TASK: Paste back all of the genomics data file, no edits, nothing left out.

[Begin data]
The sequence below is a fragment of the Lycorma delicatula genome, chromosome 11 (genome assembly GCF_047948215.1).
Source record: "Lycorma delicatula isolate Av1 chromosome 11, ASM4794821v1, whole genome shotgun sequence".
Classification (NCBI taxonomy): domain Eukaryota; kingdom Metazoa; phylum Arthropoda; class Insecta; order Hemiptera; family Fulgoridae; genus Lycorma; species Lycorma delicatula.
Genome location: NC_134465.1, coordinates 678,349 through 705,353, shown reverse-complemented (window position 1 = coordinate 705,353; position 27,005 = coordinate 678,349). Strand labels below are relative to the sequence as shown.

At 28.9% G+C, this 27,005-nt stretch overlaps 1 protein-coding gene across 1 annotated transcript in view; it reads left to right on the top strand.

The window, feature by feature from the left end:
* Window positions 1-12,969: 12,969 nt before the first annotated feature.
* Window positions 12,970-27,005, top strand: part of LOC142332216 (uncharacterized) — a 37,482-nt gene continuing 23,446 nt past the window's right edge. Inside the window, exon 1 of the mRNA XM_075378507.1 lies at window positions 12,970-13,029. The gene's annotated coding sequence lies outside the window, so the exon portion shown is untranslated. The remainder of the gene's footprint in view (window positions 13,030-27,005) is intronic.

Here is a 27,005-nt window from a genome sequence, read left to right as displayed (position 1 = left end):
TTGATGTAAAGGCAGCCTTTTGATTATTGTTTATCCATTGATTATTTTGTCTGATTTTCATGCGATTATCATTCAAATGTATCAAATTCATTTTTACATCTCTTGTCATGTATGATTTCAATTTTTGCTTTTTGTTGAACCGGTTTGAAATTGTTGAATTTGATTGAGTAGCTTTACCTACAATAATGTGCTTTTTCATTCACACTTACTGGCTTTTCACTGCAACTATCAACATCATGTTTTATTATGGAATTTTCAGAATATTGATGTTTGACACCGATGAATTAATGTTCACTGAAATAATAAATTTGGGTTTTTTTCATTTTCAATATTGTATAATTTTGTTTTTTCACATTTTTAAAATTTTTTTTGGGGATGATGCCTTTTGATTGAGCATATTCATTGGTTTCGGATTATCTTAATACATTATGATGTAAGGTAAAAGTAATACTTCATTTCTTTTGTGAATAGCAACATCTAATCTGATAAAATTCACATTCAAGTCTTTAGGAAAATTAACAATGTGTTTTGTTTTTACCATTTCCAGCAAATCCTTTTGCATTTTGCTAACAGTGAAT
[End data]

The sequence below is a fragment of the Lycorma delicatula genome, chromosome 11 (genome assembly GCF_047948215.1).
Source record: "Lycorma delicatula isolate Av1 chromosome 11, ASM4794821v1, whole genome shotgun sequence".
Classification (NCBI taxonomy): domain Eukaryota; kingdom Metazoa; phylum Arthropoda; class Insecta; order Hemiptera; family Fulgoridae; genus Lycorma; species Lycorma delicatula.
Genome location: NC_134465.1, coordinates 678,349 through 705,353, shown reverse-complemented (window position 1 = coordinate 705,353; position 27,005 = coordinate 678,349). Strand labels below are relative to the sequence as shown.

At 28.9% G+C, this 27,005-nt stretch overlaps 1 protein-coding gene across 1 annotated transcript in view; it reads left to right on the top strand.

The window, feature by feature from the left end:
* Window positions 1-12,969: 12,969 nt before the first annotated feature.
* Window positions 12,970-27,005, top strand: part of LOC142332216 (uncharacterized) — a 37,482-nt gene continuing 23,446 nt past the window's right edge. Inside the window, exon 1 of the mRNA XM_075378507.1 lies at window positions 12,970-13,029. The gene's annotated coding sequence lies outside the window, so the exon portion shown is untranslated. The remainder of the gene's footprint in view (window positions 13,030-27,005) is intronic.

Here is a 27,005-nt window from a genome sequence, read left to right as displayed (position 1 = left end):
TTGATGTAAAGGCAGCCTTTTGATTATTGTTTATCCATTGATTATTTTGTCTGATTTTCATGCGATTATCATTCAAATGTATCAAATTCATTTTTACATCTCTTGTCATGTATGATTTCAATTTTTGCTTTTTGTTGAACCGGTTTGAAATTGTTGAATTTGATTGAGTAGCTTTACCTACAATAATGTGCTTTTTCATTCACACTTACTGGCTTTTCACTGCAACTATCAACATCATGTTTTATTATGGAATTTTCAGAATATTGATGTTTGACACCGATGAATTAATGTTCACTGAAATAATAAATTTGGGTTTTTTTCATTTTCAATATTGTATAATTTTGTTTTTTCACATTTTTAAAATTTTTTTTGGGGATGATGCCTTTTGATTGAGCATATTCATTGGTTTCGGATTATCTTAATACATTATGATGTAAGGTAAAAGTAATACTTCATTTCTTTTGTGAATAGCAACATCTAATCTGATAAAATTCACATTCAAGTCTTTAGGAAAATTAACAATGTGTTTTGTTTTTACCATTTCCAGCAAATCCTTTTGCATTTTGCTAACAGTGAAT